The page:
The Oakland City Council voted Tuesday night to boycott Arizona and Arizona-based businesses to protest the state's tough new immigration law
The resolution passed by the council states that Arizona's SB 1070 "sets the clock back on a generation of civil rights gains" and "will inevitably lead to racial profiling, jeopardize public safety and create a wedge between law enforcement and ethnic communities."
Council members approved the nonbinding resolution 7-0. Ignacio De La Fuente missed the meeting due to a family emergency. At a news conference at City Hall last week, De La Fuente said he strongly supported the resolution.
The law, which was signed on April 23 by Arizona Gov. Jan Brewer, gives police broad powers to detain people they suspect of being in the U.S. illegally.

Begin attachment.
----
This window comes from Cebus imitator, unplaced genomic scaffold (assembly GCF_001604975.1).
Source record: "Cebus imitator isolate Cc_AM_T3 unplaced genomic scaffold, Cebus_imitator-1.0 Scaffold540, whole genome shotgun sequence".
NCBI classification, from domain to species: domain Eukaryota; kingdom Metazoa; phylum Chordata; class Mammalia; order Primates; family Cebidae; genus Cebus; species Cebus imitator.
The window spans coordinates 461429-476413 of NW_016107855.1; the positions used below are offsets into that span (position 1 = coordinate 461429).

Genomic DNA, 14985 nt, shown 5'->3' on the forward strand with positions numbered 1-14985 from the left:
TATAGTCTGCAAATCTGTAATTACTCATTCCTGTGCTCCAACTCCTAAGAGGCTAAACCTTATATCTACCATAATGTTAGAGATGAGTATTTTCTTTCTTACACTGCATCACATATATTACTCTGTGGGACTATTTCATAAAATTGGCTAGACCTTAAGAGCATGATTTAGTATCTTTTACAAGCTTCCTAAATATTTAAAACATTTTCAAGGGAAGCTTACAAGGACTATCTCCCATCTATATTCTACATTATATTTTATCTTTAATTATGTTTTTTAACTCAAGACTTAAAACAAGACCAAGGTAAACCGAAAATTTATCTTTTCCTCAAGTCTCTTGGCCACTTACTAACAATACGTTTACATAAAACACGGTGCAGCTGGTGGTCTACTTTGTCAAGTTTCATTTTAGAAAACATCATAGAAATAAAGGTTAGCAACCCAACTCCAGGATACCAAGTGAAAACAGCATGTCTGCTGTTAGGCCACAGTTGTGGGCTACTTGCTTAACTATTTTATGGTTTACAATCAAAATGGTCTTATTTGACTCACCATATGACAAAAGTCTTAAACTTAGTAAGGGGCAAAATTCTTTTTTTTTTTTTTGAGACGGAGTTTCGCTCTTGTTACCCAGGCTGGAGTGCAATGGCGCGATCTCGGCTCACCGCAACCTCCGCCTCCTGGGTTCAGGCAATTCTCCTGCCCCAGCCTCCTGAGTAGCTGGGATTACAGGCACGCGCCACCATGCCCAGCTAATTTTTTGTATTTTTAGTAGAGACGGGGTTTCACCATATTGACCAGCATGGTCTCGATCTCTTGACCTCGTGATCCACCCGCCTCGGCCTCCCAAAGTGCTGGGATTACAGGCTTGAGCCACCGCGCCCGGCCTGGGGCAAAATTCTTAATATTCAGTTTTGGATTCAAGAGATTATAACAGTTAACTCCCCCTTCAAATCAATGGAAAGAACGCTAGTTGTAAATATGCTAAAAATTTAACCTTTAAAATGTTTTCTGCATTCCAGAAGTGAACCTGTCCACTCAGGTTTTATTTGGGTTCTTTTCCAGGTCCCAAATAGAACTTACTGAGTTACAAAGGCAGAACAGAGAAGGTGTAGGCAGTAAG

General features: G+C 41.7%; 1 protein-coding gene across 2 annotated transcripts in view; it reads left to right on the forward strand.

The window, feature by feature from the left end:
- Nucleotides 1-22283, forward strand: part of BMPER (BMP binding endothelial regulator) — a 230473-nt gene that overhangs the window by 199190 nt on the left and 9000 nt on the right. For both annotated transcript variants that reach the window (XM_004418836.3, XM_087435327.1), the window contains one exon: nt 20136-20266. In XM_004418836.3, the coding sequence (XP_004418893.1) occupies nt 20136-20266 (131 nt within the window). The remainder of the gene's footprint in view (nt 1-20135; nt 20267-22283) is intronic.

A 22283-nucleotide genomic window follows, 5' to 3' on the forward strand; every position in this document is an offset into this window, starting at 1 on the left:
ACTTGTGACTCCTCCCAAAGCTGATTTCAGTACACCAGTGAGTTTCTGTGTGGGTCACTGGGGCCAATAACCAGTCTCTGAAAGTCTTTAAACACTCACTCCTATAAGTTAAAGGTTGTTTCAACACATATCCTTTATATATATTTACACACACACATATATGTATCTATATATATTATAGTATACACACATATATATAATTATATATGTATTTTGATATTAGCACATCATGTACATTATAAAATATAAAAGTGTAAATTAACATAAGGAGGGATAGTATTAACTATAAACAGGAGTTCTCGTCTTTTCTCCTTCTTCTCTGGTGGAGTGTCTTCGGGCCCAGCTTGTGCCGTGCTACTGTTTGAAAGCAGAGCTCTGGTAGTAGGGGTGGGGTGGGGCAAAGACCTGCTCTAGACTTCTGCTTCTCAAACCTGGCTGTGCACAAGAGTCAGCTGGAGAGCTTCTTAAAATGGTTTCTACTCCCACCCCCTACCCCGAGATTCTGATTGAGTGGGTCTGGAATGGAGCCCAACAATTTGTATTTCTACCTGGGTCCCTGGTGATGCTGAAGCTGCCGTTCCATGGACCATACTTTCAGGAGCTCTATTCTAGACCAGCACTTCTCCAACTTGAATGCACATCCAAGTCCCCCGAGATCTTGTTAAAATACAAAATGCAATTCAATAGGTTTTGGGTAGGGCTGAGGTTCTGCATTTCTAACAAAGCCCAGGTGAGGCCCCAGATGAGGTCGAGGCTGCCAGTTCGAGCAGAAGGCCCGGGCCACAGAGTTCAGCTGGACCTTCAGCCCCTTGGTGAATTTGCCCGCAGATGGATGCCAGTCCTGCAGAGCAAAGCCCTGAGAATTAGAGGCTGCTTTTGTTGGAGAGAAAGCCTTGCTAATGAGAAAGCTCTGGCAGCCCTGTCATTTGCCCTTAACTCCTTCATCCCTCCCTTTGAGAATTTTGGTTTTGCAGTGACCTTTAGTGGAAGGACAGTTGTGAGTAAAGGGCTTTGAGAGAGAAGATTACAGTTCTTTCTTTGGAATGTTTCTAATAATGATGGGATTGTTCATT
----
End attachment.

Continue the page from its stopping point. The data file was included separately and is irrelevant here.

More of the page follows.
Oakland's boycott, with some exceptions, calls for city officials not to enter contracts with or purchase goods from companies with headquarters in Arizona; calls on city staffers to review existing contracts with Arizona companies; and vows to keep city employees from traveling to Arizona on official business.
A number of other cities, including San Francisco, have called for or already implemented similar boycotts.
In addition, a group of students at the University of California at Berkeley is in its third day of a hunger strike and is asking the university to publicly oppose the law.
Paul Senseman, a spokesman for Brewer, denied that the law will lead to racial profiling, saying, "This bill's language specifically makes racial profiling illegal."
"The bill merely mirrors existing federal law. It is neither 'tougher' or more stringent than the current federal regulations of immigration," Senseman said.